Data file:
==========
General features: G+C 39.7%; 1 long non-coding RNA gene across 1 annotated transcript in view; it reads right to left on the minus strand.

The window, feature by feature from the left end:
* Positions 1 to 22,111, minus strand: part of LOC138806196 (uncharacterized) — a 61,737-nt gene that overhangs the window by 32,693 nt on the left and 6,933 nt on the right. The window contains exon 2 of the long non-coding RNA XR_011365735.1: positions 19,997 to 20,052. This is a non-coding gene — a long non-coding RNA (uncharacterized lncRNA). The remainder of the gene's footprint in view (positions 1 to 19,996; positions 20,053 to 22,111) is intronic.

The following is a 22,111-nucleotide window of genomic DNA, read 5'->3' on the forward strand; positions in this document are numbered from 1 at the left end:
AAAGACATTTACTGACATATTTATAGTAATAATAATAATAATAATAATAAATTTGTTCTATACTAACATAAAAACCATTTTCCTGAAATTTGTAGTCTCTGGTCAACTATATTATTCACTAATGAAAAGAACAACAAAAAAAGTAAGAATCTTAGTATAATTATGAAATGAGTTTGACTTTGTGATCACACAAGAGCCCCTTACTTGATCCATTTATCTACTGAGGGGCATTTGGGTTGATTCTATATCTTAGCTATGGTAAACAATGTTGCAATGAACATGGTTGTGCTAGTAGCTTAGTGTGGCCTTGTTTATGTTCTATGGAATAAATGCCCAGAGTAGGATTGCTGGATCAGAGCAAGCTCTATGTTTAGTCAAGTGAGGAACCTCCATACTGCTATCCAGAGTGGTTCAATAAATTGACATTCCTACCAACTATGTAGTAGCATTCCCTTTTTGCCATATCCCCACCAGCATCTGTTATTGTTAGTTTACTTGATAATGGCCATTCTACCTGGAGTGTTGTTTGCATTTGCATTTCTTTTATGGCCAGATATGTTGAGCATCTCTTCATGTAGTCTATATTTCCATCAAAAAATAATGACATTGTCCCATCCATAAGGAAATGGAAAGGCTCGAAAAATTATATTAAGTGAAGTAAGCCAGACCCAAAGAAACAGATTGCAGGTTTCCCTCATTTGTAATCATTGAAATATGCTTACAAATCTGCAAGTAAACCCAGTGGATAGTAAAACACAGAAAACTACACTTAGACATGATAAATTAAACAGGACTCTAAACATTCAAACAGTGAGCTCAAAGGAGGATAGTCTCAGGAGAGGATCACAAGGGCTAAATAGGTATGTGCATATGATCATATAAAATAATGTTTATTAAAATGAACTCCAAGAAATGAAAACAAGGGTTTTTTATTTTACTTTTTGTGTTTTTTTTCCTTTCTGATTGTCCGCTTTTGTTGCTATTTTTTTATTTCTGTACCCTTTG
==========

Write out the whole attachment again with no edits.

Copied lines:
General features: G+C 39.7%; 1 long non-coding RNA gene across 1 annotated transcript in view; it reads right to left on the minus strand.

The window, feature by feature from the left end:
* Positions 1 to 22,111, minus strand: part of LOC138806196 (uncharacterized) — a 61,737-nt gene that overhangs the window by 32,693 nt on the left and 6,933 nt on the right. The window contains exon 2 of the long non-coding RNA XR_011365735.1: positions 19,997 to 20,052. This is a non-coding gene — a long non-coding RNA (uncharacterized lncRNA). The remainder of the gene's footprint in view (positions 1 to 19,996; positions 20,053 to 22,111) is intronic.

The following is a 22,111-nucleotide window of genomic DNA, read 5'->3' on the forward strand; positions in this document are numbered from 1 at the left end:
AAAGACATTTACTGACATATTTATAGTAATAATAATAATAATAATAATAAATTTGTTCTATACTAACATAAAAACCATTTTCCTGAAATTTGTAGTCTCTGGTCAACTATATTATTCACTAATGAAAAGAACAACAAAAAAAGTAAGAATCTTAGTATAATTATGAAATGAGTTTGACTTTGTGATCACACAAGAGCCCCTTACTTGATCCATTTATCTACTGAGGGGCATTTGGGTTGATTCTATATCTTAGCTATGGTAAACAATGTTGCAATGAACATGGTTGTGCTAGTAGCTTAGTGTGGCCTTGTTTATGTTCTATGGAATAAATGCCCAGAGTAGGATTGCTGGATCAGAGCAAGCTCTATGTTTAGTCAAGTGAGGAACCTCCATACTGCTATCCAGAGTGGTTCAATAAATTGACATTCCTACCAACTATGTAGTAGCATTCCCTTTTTGCCATATCCCCACCAGCATCTGTTATTGTTAGTTTACTTGATAATGGCCATTCTACCTGGAGTGTTGTTTGCATTTGCATTTCTTTTATGGCCAGATATGTTGAGCATCTCTTCATGTAGTCTATATTTCCATCAAAAAATAATGACATTGTCCCATCCATAAGGAAATGGAAAGGCTCGAAAAATTATATTAAGTGAAGTAAGCCAGACCCAAAGAAACAGATTGCAGGTTTCCCTCATTTGTAATCATTGAAATATGCTTACAAATCTGCAAGTAAACCCAGTGGATAGTAAAACACAGAAAACTACACTTAGACATGATAAATTAAACAGGACTCTAAACATTCAAACAGTGAGCTCAAAGGAGGATAGTCTCAGGAGAGGATCACAAGGGCTAAATAGGTATGTGCATATGATCATATAAAATAATGTTTATTAAAATGAACTCCAAGAAATGAAAACAAGGGTTTTTTATTTTACTTTTTGTGTTTTTTTTCCTTTCTGATTGTCCGCTTTTGTTGCTATTTTTTTATTTCTGTACCCTTTG